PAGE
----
The top 38 list of excuses government agencies give
for not being able to fulfill your data request
(and suggestions on what you should say or do)
We don't know how to do that 
  • Let me show you how.
  • Don't you know how to do your job?
  • Then who DOES know how to do it?
  • I'd like to meet the programmer that set it up.
  • I'd like to talk with your boss.
  • Take your equipment there
    and do it yourself.
    It's too late in the day to do that.
  • What time do you open tomorrow ?
  • It shouldn't take too long.
  • What are you going to do and how long will it take?
  • Might the data center be able to do it then?
  • Give yourself plenty of lead time
    for data requests.
    Be clear about what you're needing,
    there may be a report already
    It takes too long.
  • It shouldn't take that long.
  • How long do you think it's going to take?
  • That's OK. I'll be happy to wait - I've got the latest edition of the FOI Reporter I can read while you do it.
  • The person that knows how to do that is on vacation for two weeks / doesn't work here anymore.
  • So how are you doing your work?
  • Who is the backup? I'll talk to them.
  • What would you do if the governor asked for it?
  • I don't believe you'd close your office for two weeks.
  • It costs too much money for us to do it.
  • Ask for an itemized estimate of charges.
  • Offer to pay for reasonable programming fees.
  • See of there is a rate charged by state agencies to other agencies.
  • Offer to pay the overtime.
  • Provide your own tape or disk.
  • Offer to do your own dump.
  • See if there is a commercial user rate.
  • If special programming is required to get a subset, think about getting a copy of the whole set of data and doing your own subsetting.
  • We've never done that before.
  • We'll be gentle.
  • I'll still respect you.
  • So?
  • Surely you backup your system. We'll take yesterday's backup tape. We'll show you how.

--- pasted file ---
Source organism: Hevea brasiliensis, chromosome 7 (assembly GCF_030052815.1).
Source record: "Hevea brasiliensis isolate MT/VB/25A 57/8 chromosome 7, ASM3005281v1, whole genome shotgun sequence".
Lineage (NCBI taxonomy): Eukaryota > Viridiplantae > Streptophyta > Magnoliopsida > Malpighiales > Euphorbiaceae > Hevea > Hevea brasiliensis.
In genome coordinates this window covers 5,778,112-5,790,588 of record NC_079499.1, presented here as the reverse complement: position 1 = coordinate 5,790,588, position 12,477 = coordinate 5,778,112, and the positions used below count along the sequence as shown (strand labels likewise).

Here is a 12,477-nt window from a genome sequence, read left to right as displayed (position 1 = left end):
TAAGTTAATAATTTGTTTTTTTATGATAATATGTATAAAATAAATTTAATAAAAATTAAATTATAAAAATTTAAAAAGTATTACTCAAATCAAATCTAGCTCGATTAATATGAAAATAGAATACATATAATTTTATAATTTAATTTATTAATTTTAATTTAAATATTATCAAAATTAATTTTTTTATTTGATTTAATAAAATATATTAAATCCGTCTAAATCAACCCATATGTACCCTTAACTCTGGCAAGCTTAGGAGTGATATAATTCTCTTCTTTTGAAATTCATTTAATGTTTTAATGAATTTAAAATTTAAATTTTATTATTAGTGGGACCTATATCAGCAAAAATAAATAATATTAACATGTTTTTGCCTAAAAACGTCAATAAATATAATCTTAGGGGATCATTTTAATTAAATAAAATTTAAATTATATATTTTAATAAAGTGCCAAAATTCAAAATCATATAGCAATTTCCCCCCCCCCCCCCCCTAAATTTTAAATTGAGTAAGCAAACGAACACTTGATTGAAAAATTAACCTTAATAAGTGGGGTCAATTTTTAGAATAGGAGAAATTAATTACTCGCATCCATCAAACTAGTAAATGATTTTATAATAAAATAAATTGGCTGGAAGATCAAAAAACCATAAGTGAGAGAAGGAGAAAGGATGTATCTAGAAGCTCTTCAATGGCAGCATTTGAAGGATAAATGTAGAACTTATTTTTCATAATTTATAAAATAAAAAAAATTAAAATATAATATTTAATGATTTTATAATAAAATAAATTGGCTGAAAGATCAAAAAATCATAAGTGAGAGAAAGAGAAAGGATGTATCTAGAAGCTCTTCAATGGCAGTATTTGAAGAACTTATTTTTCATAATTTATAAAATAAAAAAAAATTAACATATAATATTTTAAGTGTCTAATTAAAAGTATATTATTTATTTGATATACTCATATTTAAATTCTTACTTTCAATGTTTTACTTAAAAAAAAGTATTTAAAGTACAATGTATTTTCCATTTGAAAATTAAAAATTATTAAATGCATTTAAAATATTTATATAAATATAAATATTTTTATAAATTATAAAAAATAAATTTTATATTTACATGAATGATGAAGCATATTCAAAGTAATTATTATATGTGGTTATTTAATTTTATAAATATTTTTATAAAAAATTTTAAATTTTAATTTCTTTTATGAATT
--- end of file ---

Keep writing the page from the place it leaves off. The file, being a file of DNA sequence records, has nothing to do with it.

• We won't give you the records, you might use it as a mailing list.
  • Show me in the statute where it says we can't use the data any way we want to.
  • I swear I won't use it as a mailing list.
  • Is there a way to disable some of the fields that would render it useless as a mailing list?
  • Our compilation is not a public record.
  • Show me the statute.
  • See you in court.
  • File an FOI
    We'll have to get approval from each agency that contributed data.
  • Well then, I won't keep you. Let me know when you've got them all.
  • Show me the statute that says you have to do that.
  • How long will that take?
  • We don't like what you plan to do with it.
  • Tough
  • Tell me why that's your business.
  • Show us the statute that says we can't do that with it.
  • Honest, you'll like the story.
  • Don't go into detail about what the story is going to be. Offer to sign a standard agreement that doesn't allow reselling.
    We don't keep our data that way.
  • How do you keep your data?
  • That's OK, just give us what you've got.
  • I'd like to talk to your programmer.
  • get a record layout
    There are confidential records mixed in.
  • Then take them out
  • You may have t pay for the redaction.
  • Start working to make sure agencies deal with public record requests as systems are designed. Work with groups like SPJ, League of Women Voters, Taxpayer Assets Project, Common Cause, state press associations. Make it a public policy issue. Suggest that confidential parts of records be encrypted.